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I was wondering about the light dimming of the 'alien megastructure' star. From what I understand, for it to be a planetary body, it would have to be some 20 times the size of Jupiter. Is it possible that it could be caused by some huge, dense gas cloud, orbiting around the star?

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    $\begingroup$ The smallest star, a brown dwarf, would only have about 15% larger diameter than Jupiter. Throw more mass into Jupiter and it will only get denser, not much larger. Whatever it is, it is not a planet. $\endgroup$ – LocalFluff Jan 28 '16 at 20:47
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    $\begingroup$ That's no moon... $\endgroup$ – 3therk1ll Jan 28 '16 at 20:47
  • $\begingroup$ Sorry. Couldn't resist $\endgroup$ – 3therk1ll Jan 28 '16 at 20:48
  • $\begingroup$ I didn't get the joke anyway. You know, I'm apparently a nerd. $\endgroup$ – LocalFluff Jan 28 '16 at 20:49
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    $\begingroup$ Heh, I'm not nerd enough to make that association in my head spontaneously! The only thing we'll see of a 1000+ year old Death Star under construction is a heat beam which immediately cooks us. Maybe we have a chance of getting some life out of its destructive way. $\endgroup$ – LocalFluff Jan 29 '16 at 14:18
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No.

  • The light curves don't look at all like anything transiting. The ingress and egress profiles and the timing are way beyond that kind of explanation. Not planets, not comets, not clouds, not alien super structures.

  • No infrared light from dust or gas has been detected, as they should've been if the starlight had heated small particles. And since this is an F star with about 50% larger diameter than the Sun, which contains 99% of the mass in our Solar System, you can imagine how huge any comet/dust/gas cloud has to be to cover 22% of it.

  • No brightening of the starlight has been detected, as this allegedly huge"cloud" orbits behind the star and should reflect light to us. Shouldn't those huge icy comet clouds reflect some starlight?

  • Jupiter is about as large as a planet can get, even with 10+ times more mass, its volume would not increase by much. Gas giants differ much more in mass than in volume. An object 20 or 200 times more massive than Jupiter would be a roughly Jupiter sized red dwarf star, and that is not what has been observed at "Tabby's star".

The anomalies correlate strictly with the telescope's orbital period and orientation and are obviously a man made artefact because of some unforeseen malfunction of the instrument, nothing astrophysical is involved.

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  • $\begingroup$ I must say that I am not the final authority in this subject. I'm, I hope, a healthy sceptic. There can be good arguments for an astrophysical explanation which have yet escaped my amateur interest. $\endgroup$ – LocalFluff Jan 24 '16 at 14:44
  • $\begingroup$ Thanks for the answer, some very good points you made regarding the reflection of the stars light. I do wonder if the telescopes operators would have looked into instrument malfunction already though. If it caused by some celestial body, I wonder if it is maybe some body or process with which we are not yet familiar. $\endgroup$ – 3therk1ll Jan 24 '16 at 15:29
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    $\begingroup$ Maybe the operators have looked into it. It is just not mentioned in that now infamous paper, anything about how the anomalies are coordinated with the orbit and orientation of the telescope. Instrument malfunction was actually provided for to begin with, and these anomalies were automatically disqualified because they are way beyond any expectation. Only later, by manually looking at the light curve, did this idea occur. Still, it bewilders me how the obvious periodicity aligned with the orbital period of the telescope has escaped the whole idea of using human eyes instead of algorithms. $\endgroup$ – LocalFluff Jan 24 '16 at 15:50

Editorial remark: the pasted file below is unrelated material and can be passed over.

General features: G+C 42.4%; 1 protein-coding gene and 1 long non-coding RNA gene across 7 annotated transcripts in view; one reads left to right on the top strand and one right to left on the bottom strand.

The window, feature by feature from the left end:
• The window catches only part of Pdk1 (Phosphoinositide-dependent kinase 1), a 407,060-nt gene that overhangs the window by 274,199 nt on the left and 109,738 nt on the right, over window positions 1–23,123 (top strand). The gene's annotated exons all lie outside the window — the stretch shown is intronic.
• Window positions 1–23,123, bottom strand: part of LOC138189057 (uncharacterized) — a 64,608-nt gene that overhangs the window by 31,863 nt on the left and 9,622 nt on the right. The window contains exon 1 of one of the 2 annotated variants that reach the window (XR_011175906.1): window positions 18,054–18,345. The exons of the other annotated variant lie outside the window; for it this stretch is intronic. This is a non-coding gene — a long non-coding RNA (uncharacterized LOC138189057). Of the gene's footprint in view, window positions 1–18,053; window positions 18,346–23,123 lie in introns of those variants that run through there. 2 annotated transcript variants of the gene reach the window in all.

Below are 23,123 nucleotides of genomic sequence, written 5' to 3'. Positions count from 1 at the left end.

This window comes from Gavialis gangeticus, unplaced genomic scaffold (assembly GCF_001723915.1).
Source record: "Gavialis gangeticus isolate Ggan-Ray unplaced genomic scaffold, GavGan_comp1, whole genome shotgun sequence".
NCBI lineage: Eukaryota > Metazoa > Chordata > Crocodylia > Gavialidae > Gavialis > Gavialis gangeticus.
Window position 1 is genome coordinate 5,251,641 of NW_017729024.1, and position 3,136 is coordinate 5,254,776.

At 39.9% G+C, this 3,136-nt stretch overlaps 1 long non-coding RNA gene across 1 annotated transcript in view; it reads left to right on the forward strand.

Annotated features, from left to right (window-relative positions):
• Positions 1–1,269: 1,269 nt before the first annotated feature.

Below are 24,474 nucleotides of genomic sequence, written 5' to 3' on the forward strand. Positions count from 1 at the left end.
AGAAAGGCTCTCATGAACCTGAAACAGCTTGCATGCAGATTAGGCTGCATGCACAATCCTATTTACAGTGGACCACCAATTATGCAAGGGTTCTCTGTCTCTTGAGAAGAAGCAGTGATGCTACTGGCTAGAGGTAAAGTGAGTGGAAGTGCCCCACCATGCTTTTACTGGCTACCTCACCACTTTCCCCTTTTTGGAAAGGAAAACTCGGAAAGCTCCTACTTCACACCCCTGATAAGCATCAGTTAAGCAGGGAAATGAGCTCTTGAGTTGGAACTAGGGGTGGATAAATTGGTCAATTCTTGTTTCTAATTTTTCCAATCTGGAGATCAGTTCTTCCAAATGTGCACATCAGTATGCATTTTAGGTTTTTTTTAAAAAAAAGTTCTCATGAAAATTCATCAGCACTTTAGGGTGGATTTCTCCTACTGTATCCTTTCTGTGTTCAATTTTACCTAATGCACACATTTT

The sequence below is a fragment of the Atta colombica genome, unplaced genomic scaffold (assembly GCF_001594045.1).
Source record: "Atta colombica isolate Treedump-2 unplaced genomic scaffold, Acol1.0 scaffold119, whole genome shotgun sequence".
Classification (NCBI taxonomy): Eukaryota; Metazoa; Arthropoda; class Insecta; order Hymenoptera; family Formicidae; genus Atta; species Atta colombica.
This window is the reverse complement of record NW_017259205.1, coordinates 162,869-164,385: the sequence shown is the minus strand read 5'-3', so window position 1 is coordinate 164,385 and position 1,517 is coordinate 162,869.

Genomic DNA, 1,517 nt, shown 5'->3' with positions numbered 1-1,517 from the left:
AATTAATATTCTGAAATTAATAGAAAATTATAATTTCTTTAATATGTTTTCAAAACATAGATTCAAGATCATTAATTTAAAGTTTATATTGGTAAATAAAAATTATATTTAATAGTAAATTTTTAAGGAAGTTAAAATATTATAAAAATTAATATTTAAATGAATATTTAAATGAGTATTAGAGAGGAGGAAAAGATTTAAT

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    $\begingroup$ I see your answer with skepticism. Why would the telescope malfunction with only this particular star when it observes so many of them simultaneously and none of featutres something like this? Further, wikipedia says that somebody discovered that this star dimmed 20% from 1890 to 1989, which is unexpected. $\endgroup$ – Victor Stafusa Jan 24 '16 at 21:30
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    $\begingroup$ @VictorStafusa I did start a question about it here. Observations which correlate better with the telescope's orbit around the Sun than with an astrophysically unique star 1,000+ light years away, is intuitively suspicious to my mind. But I'm not an insider. $\endgroup$ – LocalFluff Jan 28 '16 at 18:39
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There are some theories to explain that. The following explanations, I took from wikipeda's article.

  1. The star has a small companion red dwarf which just crossed its Oort cloud equivalent (at 885 UA). A passing star this close would surely cause havoc and serious disturbances to comets' orbits. This could result in a swarm of comets being thrown into the inner stellar system at once in highly excentric orbits. However, there are severe doubts about this.

  2. It was also proposed that a planet with a very big ring system transits the star (or perhaps, nearly misses and just part of the rings transit the star). This is not unprecedent, and was already seen with another star.

  3. Astronomer Jason Wright suggested that the star might be younger than it seems and it is still coalescing material around it.